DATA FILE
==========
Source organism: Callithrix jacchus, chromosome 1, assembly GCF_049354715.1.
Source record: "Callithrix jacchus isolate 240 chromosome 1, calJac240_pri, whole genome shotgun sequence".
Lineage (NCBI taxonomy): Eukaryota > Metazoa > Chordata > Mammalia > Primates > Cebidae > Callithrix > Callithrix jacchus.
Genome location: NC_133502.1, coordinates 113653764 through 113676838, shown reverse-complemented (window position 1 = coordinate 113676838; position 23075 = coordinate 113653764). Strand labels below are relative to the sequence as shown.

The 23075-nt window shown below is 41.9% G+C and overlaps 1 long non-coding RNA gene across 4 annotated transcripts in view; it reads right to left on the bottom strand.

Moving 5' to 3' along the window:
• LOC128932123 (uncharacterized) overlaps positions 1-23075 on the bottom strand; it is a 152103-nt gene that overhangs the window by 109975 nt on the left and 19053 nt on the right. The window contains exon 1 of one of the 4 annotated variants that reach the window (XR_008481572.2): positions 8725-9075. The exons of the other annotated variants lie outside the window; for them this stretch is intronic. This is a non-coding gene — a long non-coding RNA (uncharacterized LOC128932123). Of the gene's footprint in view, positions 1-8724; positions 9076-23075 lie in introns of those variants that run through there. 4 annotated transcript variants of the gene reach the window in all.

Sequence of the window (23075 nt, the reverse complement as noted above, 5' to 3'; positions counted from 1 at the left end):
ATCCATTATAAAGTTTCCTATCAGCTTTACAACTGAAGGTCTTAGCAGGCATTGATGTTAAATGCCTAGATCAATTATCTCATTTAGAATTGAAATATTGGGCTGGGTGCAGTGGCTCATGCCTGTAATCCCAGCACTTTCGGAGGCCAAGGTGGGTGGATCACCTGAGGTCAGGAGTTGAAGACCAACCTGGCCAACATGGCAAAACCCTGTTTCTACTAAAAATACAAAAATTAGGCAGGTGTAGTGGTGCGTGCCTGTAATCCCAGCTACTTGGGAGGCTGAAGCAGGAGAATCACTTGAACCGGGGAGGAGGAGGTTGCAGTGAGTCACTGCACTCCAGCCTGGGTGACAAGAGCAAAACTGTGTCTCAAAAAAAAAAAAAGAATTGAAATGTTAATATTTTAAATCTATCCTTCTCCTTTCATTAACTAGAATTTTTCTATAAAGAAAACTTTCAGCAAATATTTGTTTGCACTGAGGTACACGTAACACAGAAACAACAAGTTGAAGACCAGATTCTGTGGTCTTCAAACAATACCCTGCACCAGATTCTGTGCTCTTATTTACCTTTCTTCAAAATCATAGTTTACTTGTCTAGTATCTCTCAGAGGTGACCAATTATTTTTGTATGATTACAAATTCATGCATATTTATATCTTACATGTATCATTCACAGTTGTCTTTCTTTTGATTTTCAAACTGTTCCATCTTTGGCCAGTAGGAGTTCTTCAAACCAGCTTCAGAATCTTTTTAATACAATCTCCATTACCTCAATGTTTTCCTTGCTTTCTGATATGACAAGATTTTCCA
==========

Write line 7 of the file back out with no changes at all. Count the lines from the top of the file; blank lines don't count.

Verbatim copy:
• LOC128932123 (uncharacterized) overlaps positions 1-23075 on the bottom strand; it is a 152103-nt gene that overhangs the window by 109975 nt on the left and 19053 nt on the right. The window contains exon 1 of one of the 4 annotated variants that reach the window (XR_008481572.2): positions 8725-9075. The exons of the other annotated variants lie outside the window; for them this stretch is intronic. This is a non-coding gene — a long non-coding RNA (uncharacterized LOC128932123). Of the gene's footprint in view, positions 1-8724; positions 9076-23075 lie in introns of those variants that run through there. 4 annotated transcript variants of the gene reach the window in all.